Hell hath no fury like a woman scorned. And rarely has a woman been more scorned than Kimmy Valencia, the protagonist in Terrence Williams’ new flick, The Hood Has Eyez. But don’t worry about Kimmy; she can take care of herself.
In the tradition of exploitation classics such as The Last House on the Left and I Spit on Your Grave, The Hood Has Eyez is a twisted tale of rape and revenge. Kimmy (Cydne Schulte) is a dutiful daughter and A-student who, as usually happens in these films, is led astray and pays an awful price. Kimmy and her friends, Susan, Rachel and Jerry, decide to skip school one day and go to a party. On their way there, they literally run into a hysterical woman staggering across the road. After stopping to help her, things go from bad to worse when the kids are abducted suddenly by Psycho and Joker, a couple of vicious gang bangers. Before long, another gang member appears. Her name is Shy Girl (Anne Stinnett) and—surprise—she’s the woman they hit with their car. After Psycho brutally rapes and sodomizes Kimmy, Jerry and Rachel are murdered. (Let this be a lesson, kids. Don’t skip class.) Kimmy’s depraved assault transforms her from a nice, gentle girl into a psychotic killer, and she soon exacts revenge that is every bit as horrible as the crimes committed against her.
Watching The Hood Has Eyez is akin to taking a step back into the ‘70s. The flick just feels like an exploitation classic. Everything from the score to the shot choices and lighting screams grindhouse. Obsessive horror fans will have fun playing “spot the references.” The film’s title is an allusion to the work of horror director Wes Craven, the filmmaker responsible for The Hills Have Eyes and The Last House on the Left. In a nod to I Spit on Your Grave (aka Day of the Woman), this film too has a subtitle: The Hood Has Eyez (aka The Violation of Kimmy Valencia). And though this movie is similar to others in the rape/revenge genre, it’s not stuck in the past. The Hood Has Eyez is more extreme in its violence, sexuality and bloody acts of depravity than any of the aforementioned movies.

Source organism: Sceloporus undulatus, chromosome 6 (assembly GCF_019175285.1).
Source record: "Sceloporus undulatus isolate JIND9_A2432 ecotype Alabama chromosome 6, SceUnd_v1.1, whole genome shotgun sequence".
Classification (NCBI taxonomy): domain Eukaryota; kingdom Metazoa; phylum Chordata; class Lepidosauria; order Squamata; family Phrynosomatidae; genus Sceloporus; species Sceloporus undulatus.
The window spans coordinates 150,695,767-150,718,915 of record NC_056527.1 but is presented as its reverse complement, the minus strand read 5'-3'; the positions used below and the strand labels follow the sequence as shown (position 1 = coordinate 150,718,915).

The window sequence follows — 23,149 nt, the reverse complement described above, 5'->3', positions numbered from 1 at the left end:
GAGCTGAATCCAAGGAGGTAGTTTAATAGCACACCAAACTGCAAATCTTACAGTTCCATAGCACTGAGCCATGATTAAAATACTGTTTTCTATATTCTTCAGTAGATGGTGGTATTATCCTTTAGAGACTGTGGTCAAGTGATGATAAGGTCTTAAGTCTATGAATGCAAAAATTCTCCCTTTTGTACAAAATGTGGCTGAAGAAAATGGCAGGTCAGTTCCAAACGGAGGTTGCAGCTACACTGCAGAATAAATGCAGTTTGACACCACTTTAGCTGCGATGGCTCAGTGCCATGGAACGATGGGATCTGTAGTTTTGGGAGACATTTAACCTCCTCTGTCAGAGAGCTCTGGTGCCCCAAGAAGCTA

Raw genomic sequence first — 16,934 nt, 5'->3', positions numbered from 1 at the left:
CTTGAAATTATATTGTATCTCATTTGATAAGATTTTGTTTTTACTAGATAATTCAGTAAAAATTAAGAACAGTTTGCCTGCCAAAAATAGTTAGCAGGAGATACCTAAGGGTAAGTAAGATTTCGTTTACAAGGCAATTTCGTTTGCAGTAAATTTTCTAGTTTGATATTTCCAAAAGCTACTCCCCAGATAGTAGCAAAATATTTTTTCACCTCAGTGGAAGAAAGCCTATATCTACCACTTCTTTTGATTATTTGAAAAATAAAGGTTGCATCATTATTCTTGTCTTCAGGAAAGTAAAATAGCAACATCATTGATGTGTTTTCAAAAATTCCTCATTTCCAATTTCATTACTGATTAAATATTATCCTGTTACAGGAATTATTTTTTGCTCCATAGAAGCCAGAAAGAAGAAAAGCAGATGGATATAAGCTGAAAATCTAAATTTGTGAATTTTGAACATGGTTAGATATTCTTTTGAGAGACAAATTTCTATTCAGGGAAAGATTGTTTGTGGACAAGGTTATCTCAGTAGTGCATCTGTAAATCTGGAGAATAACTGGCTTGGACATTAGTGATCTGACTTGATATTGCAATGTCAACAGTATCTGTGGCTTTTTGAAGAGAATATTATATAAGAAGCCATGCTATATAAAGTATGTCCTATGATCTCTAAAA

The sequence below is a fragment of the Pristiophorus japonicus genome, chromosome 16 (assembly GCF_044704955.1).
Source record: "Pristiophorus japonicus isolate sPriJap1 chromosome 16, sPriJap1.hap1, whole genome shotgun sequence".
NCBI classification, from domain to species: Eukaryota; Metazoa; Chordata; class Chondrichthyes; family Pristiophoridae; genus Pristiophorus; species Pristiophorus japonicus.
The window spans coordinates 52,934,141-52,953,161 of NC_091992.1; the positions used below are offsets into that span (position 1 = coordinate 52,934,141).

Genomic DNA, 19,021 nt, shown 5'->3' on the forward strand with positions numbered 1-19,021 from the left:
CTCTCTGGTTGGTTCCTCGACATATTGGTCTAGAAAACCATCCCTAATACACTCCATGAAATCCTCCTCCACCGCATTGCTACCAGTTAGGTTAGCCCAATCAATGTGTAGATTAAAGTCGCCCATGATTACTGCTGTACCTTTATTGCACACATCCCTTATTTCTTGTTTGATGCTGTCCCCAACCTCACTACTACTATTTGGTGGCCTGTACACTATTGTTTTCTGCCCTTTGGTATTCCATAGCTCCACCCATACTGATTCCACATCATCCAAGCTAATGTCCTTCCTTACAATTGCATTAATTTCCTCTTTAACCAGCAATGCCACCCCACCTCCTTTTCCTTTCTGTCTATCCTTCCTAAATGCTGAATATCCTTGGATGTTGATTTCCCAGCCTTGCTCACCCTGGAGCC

Terrence Williams has taken a huge step forward with The Hood Has Eyez. His cinematography has really opened up. The movie looks great—it’s bright and the entire screen is full of detail. Williams definitely makes the most of his many outdoor locations. And while he has always worked well with his actors, this time he manages to get excellent performances from his whole cast, most of whom he’s used before.
Antonio Royuela shines as Psycho, the sadistic gang leader, and Anne Stinnett effectively conveys the pain of betrayal that Shy Girl experiences. As Kimmy’s friends Rachel and Susan, Jamielynn Kane and Jesselyn Desmond are, if nothing else, a lot of fun. But if this film belongs to any one actor, it’s Cydne Schulte.
Although all the cast is quite good, most of the players aren’t called upon to give overly expansive performances. A little humor here, a little anger there, mix in some fear, rinse, repeat. All are fine, but Cyd Schulte must go from mild-mannered schoolgirl to psycho killer and make it believable—and hold the audience’s sympathy. It’s quite a task for an actor. Luckily, she pulls it off easily. Schulte is quite entertaining as she takes her vengeance on those who wronged her.
As much as I like The Hood Has Eyez, it’s not a flawless movie. There are a couple of minor plot holes, and though the effects are impressive, some are merely adequate. But considering the film’s style and genre, they work well enough. Also, the running time is somewhat awkward—at 70 minutes, it’s barely feature length.
The Hood Has Eyez is a flick that does what it sets out to do: entertain. Of course, some people will think it goes too far. But Terrence Williams didn’t make this movie for those people. Williams has come a long way in his journey through the wilds of Hollywood, and I can’t wait to see where he goes next. Wherever he goes, next time I hope it’s way too far.